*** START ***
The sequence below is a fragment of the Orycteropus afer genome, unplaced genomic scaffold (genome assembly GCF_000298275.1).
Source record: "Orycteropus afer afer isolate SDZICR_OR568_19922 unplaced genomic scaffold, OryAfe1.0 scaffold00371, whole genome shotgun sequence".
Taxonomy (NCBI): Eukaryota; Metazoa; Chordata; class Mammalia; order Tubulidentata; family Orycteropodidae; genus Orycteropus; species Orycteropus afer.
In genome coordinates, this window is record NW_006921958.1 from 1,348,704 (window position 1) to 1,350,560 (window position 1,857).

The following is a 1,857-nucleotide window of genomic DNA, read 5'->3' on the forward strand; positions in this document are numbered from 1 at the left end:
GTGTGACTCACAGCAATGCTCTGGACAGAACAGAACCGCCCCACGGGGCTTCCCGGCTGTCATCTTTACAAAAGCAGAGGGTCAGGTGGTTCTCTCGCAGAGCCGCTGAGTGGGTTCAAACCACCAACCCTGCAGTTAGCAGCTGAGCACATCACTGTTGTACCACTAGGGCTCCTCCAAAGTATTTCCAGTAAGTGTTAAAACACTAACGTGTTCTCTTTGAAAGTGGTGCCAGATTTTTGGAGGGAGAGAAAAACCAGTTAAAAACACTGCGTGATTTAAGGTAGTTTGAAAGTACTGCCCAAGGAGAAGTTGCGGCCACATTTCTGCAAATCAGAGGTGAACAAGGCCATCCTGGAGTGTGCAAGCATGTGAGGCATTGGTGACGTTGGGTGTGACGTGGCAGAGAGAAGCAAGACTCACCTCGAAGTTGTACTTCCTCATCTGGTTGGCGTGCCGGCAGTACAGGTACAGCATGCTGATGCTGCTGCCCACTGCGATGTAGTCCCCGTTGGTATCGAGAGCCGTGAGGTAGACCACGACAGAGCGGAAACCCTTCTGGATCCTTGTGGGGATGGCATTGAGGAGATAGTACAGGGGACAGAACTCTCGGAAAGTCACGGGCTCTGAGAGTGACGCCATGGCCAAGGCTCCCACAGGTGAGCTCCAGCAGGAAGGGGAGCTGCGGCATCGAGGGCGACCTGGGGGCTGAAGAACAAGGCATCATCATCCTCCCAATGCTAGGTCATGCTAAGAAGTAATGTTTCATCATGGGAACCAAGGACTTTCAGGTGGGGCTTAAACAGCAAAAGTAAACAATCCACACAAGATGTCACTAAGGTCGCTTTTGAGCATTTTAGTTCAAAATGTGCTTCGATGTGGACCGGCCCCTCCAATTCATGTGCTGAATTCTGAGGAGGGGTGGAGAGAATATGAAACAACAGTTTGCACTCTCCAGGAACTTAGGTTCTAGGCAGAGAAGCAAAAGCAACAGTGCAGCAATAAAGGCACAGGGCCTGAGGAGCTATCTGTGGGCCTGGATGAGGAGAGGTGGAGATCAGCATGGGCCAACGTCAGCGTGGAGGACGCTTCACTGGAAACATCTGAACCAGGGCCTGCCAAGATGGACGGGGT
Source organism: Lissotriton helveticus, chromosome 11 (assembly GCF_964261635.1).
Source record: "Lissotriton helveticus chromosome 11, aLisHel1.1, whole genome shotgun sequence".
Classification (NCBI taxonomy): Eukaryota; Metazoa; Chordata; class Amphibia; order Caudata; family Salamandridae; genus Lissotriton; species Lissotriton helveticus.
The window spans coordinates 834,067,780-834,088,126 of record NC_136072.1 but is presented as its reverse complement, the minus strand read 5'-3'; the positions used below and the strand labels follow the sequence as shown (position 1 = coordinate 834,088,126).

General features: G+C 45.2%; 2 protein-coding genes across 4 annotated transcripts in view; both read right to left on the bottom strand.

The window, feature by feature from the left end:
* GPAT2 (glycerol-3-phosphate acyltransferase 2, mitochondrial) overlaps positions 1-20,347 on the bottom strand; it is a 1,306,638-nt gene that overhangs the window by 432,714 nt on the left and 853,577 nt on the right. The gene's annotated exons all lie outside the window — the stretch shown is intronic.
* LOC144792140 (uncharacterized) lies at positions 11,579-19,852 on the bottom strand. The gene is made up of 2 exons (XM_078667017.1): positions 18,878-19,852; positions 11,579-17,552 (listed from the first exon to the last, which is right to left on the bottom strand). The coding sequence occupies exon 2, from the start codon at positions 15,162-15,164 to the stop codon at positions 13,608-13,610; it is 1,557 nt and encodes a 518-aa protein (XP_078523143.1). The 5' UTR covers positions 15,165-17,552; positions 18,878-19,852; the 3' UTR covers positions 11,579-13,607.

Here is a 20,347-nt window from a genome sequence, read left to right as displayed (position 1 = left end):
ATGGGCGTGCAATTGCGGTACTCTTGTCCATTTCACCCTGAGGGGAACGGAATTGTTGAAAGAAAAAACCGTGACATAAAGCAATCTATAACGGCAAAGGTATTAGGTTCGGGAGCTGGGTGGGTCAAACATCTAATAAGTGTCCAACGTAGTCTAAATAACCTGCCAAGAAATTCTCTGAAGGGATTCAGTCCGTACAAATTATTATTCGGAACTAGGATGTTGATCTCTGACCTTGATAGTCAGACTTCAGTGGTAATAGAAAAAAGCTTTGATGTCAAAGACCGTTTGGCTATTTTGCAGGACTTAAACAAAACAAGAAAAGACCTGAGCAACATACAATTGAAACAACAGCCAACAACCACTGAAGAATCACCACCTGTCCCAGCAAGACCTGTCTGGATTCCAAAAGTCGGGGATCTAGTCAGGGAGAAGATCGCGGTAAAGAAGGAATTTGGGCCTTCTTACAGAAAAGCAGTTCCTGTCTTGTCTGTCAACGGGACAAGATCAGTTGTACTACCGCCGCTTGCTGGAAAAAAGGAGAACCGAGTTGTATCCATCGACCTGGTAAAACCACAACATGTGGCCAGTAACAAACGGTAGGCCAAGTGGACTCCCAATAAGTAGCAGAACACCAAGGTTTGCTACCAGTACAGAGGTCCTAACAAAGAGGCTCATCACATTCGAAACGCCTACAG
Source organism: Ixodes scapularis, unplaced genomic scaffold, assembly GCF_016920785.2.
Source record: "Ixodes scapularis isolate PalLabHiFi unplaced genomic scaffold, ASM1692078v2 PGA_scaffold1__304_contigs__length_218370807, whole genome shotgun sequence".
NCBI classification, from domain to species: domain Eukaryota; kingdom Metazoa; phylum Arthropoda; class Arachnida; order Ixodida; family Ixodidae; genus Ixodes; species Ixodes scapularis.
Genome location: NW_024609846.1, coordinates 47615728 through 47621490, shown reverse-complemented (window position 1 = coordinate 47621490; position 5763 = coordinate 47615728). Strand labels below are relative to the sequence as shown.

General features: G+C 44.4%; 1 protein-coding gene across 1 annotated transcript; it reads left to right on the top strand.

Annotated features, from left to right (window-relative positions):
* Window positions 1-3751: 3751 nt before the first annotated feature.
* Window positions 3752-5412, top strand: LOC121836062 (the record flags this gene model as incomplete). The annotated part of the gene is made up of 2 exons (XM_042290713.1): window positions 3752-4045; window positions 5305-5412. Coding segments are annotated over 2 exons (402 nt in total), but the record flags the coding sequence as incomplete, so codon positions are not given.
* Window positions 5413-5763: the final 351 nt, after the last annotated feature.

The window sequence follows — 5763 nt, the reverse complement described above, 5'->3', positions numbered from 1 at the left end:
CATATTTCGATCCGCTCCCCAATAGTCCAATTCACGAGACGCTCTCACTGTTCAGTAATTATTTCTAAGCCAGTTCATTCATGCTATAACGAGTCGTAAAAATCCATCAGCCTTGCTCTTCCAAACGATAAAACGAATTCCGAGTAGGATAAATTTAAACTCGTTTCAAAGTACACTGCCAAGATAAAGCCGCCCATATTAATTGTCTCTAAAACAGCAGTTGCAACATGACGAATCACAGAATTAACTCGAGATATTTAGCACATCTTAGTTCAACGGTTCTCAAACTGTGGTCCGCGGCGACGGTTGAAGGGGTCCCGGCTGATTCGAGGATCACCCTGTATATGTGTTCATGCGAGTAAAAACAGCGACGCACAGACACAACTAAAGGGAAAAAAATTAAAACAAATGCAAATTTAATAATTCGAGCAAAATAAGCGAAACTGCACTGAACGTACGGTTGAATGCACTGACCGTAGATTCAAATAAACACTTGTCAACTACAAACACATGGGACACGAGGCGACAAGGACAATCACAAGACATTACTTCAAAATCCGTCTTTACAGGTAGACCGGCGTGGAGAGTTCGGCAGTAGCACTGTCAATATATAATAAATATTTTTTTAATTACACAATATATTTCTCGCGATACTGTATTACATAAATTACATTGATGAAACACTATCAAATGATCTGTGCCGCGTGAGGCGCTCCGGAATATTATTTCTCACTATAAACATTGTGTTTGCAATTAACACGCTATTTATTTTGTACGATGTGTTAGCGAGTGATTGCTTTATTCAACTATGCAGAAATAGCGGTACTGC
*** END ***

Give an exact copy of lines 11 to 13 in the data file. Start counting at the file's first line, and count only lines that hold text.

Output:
General features: G+C 45.2%; 2 protein-coding genes across 4 annotated transcripts in view; both read right to left on the bottom strand.

The window, feature by feature from the left end:
* GPAT2 (glycerol-3-phosphate acyltransferase 2, mitochondrial) overlaps positions 1-20,347 on the bottom strand; it is a 1,306,638-nt gene that overhangs the window by 432,714 nt on the left and 853,577 nt on the right. The gene's annotated exons all lie outside the window — the stretch shown is intronic.